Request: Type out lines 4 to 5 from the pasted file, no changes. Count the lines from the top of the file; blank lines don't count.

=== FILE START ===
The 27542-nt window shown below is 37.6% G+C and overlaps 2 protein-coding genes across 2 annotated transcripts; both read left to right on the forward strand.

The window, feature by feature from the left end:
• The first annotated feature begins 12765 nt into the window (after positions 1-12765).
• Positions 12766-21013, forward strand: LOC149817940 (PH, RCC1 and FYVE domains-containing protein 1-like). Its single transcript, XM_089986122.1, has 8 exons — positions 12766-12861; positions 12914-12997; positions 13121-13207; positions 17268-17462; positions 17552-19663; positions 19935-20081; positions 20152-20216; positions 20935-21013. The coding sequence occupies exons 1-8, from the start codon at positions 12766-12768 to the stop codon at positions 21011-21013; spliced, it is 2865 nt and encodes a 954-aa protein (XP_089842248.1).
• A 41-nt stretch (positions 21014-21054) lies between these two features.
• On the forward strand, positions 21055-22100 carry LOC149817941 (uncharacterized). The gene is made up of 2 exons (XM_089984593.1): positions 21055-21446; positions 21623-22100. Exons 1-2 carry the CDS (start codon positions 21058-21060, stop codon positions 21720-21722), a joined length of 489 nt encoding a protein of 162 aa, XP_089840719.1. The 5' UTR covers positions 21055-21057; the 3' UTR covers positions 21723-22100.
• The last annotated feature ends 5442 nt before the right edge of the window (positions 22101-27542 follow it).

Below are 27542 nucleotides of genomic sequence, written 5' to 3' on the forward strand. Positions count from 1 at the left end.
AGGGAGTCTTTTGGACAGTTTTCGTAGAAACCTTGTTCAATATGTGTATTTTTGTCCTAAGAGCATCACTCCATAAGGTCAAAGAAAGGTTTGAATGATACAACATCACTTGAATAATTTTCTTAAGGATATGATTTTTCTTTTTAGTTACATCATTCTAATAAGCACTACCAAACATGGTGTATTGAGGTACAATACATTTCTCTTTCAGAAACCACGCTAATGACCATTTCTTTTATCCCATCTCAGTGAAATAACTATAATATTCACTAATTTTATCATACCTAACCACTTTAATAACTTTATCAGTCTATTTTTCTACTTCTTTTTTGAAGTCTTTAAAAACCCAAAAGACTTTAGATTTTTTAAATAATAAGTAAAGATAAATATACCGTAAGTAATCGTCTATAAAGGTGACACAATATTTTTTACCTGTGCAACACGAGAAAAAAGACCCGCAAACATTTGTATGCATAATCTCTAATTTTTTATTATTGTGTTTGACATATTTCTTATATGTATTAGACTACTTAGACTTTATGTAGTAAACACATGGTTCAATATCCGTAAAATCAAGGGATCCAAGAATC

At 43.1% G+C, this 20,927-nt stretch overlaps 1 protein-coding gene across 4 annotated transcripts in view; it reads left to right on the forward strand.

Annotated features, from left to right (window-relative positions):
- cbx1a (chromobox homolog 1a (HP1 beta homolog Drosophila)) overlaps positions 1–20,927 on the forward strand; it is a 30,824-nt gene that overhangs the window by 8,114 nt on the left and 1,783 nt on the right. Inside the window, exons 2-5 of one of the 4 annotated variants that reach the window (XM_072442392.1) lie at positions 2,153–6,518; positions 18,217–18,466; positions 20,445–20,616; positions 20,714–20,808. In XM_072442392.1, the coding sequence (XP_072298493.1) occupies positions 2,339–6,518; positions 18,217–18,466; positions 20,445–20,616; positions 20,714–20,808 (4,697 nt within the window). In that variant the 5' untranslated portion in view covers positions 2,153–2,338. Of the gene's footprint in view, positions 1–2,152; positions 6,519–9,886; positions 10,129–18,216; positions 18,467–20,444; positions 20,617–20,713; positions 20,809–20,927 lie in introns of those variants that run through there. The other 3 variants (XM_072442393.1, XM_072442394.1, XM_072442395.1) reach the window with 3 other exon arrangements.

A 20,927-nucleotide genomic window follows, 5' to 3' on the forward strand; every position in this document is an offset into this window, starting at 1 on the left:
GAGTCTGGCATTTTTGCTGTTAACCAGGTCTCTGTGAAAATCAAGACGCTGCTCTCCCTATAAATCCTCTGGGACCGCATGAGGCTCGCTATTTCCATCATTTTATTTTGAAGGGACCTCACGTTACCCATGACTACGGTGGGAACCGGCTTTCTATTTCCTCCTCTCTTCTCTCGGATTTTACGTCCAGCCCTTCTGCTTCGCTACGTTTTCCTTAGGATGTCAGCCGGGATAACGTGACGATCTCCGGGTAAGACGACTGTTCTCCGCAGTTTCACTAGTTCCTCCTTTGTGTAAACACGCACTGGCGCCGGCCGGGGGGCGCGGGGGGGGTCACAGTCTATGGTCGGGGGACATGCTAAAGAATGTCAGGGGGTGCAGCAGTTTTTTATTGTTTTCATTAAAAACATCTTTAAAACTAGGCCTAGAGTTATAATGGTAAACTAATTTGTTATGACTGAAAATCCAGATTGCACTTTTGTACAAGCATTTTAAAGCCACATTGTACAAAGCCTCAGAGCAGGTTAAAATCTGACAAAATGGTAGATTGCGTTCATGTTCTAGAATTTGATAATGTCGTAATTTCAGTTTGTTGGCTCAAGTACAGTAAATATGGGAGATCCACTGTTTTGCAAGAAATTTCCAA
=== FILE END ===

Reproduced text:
• Positions 12766-21013, forward strand: LOC149817940 (PH, RCC1 and FYVE domains-containing protein 1-like). Its single transcript, XM_089986122.1, has 8 exons — positions 12766-12861; positions 12914-12997; positions 13121-13207; positions 17268-17462; positions 17552-19663; positions 19935-20081; positions 20152-20216; positions 20935-21013. The coding sequence occupies exons 1-8, from the start codon at positions 12766-12768 to the stop codon at positions 21011-21013; spliced, it is 2865 nt and encodes a 954-aa protein (XP_089842248.1).
• A 41-nt stretch (positions 21014-21054) lies between these two features.